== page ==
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Discovering a physical change in your body can be alarming. Especially if you are a female and that change is to your breasts. Many people may become alarmed and suspect breast cancer. It is important to understand that breast lumps are common and do not always indicate breast cancer but they should be examined by a healthcare provider to rule out any issues.

Breast Self-Exams

It is recommended to do a self-exam on your breasts once a month at about the same time. The best time to do it is three to five days after menstruation starts. The reason for breast self-exams is so that you can become familiar with your breasts, identify any changes to the breasts early, and report them to a healthcare provider.

How Breasts Feel

Breasts are made up of many different tissues such as fat, glands, and connective tissue. It is common to have breast-related symptoms such as tenderness or lumpiness during the menstrual cycle. This is often caused by extra fluid buildup in the breasts. It is also normal for breasts to change during pregnancy, menopause, or while taking hormone medications.

What to Look for and When to See a Healthcare Provider

As you do self-breast exams you will become more familiar with how your breasts feel and if there is a change you will be able to identify it easily. The Mayo Clinic1 recommends consulting with a healthcare provider if you notice any of the following changes in your breasts:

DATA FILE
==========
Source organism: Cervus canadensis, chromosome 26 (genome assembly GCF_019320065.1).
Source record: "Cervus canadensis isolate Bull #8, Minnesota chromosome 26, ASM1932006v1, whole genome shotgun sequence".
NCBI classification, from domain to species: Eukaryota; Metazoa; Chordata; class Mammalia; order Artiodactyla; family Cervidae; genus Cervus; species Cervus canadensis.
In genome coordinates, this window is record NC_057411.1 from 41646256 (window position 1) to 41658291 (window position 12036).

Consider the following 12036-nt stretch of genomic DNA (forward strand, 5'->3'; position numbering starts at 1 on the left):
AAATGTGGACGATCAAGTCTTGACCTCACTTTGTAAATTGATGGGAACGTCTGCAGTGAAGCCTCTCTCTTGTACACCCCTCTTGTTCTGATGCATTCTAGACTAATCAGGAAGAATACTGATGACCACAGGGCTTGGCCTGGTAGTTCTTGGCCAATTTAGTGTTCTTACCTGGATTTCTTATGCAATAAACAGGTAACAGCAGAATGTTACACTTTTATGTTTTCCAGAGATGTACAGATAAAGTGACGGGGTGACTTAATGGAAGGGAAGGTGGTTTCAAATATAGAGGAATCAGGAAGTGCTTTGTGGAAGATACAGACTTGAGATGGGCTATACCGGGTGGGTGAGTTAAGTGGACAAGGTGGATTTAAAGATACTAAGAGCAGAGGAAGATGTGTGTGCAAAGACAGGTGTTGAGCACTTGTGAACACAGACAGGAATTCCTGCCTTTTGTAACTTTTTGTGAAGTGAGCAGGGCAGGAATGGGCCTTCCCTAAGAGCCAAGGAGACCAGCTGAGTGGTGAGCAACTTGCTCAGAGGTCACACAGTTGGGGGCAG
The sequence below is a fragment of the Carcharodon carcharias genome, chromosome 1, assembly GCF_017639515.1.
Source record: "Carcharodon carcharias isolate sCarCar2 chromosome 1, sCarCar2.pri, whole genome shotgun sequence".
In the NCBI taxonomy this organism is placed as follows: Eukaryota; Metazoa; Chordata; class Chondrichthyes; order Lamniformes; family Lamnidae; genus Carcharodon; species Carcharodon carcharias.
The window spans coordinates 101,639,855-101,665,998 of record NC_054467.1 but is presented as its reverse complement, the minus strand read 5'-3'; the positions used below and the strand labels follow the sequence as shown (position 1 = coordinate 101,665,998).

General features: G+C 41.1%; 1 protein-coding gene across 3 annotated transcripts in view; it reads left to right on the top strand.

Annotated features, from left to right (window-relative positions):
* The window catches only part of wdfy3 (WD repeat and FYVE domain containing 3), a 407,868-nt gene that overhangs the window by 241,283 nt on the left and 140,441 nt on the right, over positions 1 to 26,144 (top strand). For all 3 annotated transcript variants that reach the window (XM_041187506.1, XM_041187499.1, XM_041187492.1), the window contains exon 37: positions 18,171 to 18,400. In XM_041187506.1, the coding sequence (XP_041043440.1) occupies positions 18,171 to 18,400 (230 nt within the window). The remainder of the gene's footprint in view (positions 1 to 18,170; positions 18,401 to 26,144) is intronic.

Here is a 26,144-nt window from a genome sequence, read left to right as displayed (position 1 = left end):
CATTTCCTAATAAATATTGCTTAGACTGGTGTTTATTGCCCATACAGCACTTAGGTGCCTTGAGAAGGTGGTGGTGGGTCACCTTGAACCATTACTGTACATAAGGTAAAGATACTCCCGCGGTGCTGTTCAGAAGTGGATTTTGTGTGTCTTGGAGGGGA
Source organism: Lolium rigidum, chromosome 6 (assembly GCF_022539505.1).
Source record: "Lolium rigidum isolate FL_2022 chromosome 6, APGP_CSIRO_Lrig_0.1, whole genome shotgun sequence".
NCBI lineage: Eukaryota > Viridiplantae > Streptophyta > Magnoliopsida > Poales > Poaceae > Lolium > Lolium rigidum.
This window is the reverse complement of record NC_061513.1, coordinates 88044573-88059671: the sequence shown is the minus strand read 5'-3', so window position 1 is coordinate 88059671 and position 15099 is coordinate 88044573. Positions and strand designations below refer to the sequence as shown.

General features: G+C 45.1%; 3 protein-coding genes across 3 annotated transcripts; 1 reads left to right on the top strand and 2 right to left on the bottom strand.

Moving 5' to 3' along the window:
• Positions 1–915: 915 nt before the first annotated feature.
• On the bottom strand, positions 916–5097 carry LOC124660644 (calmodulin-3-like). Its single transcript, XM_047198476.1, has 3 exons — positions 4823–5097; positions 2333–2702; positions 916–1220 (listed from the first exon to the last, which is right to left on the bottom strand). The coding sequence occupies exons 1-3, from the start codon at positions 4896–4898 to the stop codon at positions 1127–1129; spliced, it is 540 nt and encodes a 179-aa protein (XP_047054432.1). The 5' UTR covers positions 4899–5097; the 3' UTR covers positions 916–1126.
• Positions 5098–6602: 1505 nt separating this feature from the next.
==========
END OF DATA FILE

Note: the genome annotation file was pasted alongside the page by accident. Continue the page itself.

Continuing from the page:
• Finding a new breast lump or thickening that feels different from the surrounding tissue or the other breast
  • Noticing a change in the size, shape, or appearance of a breast
  • Having breast pain that doesn’t go away after the next period
  • Noticing skin changes on a breast, such as itchiness, redness, scaling, dimpling, or puckering
  • Having a newly inverted nipple
  • Noticing nipple discharge

What to Expect from Your Healthcare Provider

When you see a healthcare provider about a concern with your breasts, they will likely ask you several questions about your symptoms, medical history, and what changes you have noticed. They will do an examination of the breasts by palpating them and looking at them. If your healthcare provider wants to proceed with further testing, they may recommend getting an imaging test such as a mammogram, ultrasound, or MRI. Remember that early detection is key and doing monthly self-breast exams are essential to help you identify any changes to your breasts.


  1. Mayo Foundation for Medical Education and Research. (2022, December 3). Breast cancer self-checks: Look for more than lumps. Mayo Clinic. Retrieved December 22, 2022